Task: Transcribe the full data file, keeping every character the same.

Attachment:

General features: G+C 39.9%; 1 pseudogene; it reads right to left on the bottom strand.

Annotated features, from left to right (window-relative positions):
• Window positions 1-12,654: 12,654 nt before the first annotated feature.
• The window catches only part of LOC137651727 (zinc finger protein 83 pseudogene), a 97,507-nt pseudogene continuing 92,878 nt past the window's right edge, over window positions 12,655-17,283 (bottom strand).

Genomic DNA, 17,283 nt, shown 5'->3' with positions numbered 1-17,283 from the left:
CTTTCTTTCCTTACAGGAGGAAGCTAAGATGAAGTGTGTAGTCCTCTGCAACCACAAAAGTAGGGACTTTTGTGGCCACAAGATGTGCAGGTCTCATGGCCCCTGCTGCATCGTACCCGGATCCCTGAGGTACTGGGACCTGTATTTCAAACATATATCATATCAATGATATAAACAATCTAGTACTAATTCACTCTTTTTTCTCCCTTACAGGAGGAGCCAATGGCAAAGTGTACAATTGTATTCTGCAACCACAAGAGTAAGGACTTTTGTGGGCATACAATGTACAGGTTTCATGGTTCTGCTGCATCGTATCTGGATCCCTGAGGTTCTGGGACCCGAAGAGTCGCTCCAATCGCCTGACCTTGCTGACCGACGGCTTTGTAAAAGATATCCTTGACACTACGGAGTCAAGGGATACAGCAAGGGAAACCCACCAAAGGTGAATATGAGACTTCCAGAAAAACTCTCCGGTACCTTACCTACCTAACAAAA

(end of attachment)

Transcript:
General features: G+C 39.9%; 1 pseudogene; it reads right to left on the bottom strand.

Annotated features, from left to right (window-relative positions):
• Window positions 1-12,654: 12,654 nt before the first annotated feature.
• The window catches only part of LOC137651727 (zinc finger protein 83 pseudogene), a 97,507-nt pseudogene continuing 92,878 nt past the window's right edge, over window positions 12,655-17,283 (bottom strand).

Genomic DNA, 17,283 nt, shown 5'->3' with positions numbered 1-17,283 from the left:
CTTTCTTTCCTTACAGGAGGAAGCTAAGATGAAGTGTGTAGTCCTCTGCAACCACAAAAGTAGGGACTTTTGTGGCCACAAGATGTGCAGGTCTCATGGCCCCTGCTGCATCGTACCCGGATCCCTGAGGTACTGGGACCTGTATTTCAAACATATATCATATCAATGATATAAACAATCTAGTACTAATTCACTCTTTTTTCTCCCTTACAGGAGGAGCCAATGGCAAAGTGTACAATTGTATTCTGCAACCACAAGAGTAAGGACTTTTGTGGGCATACAATGTACAGGTTTCATGGTTCTGCTGCATCGTATCTGGATCCCTGAGGTTCTGGGACCCGAAGAGTCGCTCCAATCGCCTGACCTTGCTGACCGACGGCTTTGTAAAAGATATCCTTGACACTACGGAGTCAAGGGATACAGCAAGGGAAACCCACCAAAGGTGAATATGAGACTTCCAGAAAAACTCTCCGGTACCTTACCTACCTAACAAAA